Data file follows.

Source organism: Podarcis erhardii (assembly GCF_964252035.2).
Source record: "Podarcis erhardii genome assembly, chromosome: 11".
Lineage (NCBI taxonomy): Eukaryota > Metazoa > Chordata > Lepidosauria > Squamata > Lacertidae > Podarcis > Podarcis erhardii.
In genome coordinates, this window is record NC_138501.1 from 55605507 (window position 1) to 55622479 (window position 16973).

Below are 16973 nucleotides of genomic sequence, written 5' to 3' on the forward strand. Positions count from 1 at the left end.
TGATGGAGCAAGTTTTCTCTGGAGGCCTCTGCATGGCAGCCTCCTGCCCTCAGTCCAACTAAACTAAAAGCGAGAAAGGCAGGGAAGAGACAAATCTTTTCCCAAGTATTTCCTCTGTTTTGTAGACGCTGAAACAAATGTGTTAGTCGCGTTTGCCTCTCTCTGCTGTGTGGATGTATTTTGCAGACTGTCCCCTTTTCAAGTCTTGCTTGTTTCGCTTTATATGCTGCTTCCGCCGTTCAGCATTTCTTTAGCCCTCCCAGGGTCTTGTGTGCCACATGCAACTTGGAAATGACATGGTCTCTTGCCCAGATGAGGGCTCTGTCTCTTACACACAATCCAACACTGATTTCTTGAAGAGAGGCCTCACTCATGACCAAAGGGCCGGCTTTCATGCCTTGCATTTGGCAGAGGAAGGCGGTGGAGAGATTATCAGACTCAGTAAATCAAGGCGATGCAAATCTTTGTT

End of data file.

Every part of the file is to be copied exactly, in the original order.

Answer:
Source organism: Podarcis erhardii (assembly GCF_964252035.2).
Source record: "Podarcis erhardii genome assembly, chromosome: 11".
Lineage (NCBI taxonomy): Eukaryota > Metazoa > Chordata > Lepidosauria > Squamata > Lacertidae > Podarcis > Podarcis erhardii.
In genome coordinates, this window is record NC_138501.1 from 55605507 (window position 1) to 55622479 (window position 16973).

Below are 16973 nucleotides of genomic sequence, written 5' to 3' on the forward strand. Positions count from 1 at the left end.
TGATGGAGCAAGTTTTCTCTGGAGGCCTCTGCATGGCAGCCTCCTGCCCTCAGTCCAACTAAACTAAAAGCGAGAAAGGCAGGGAAGAGACAAATCTTTTCCCAAGTATTTCCTCTGTTTTGTAGACGCTGAAACAAATGTGTTAGTCGCGTTTGCCTCTCTCTGCTGTGTGGATGTATTTTGCAGACTGTCCCCTTTTCAAGTCTTGCTTGTTTCGCTTTATATGCTGCTTCCGCCGTTCAGCATTTCTTTAGCCCTCCCAGGGTCTTGTGTGCCACATGCAACTTGGAAATGACATGGTCTCTTGCCCAGATGAGGGCTCTGTCTCTTACACACAATCCAACACTGATTTCTTGAAGAGAGGCCTCACTCATGACCAAAGGGCCGGCTTTCATGCCTTGCATTTGGCAGAGGAAGGCGGTGGAGAGATTATCAGACTCAGTAAATCAAGGCGATGCAAATCTTTGTT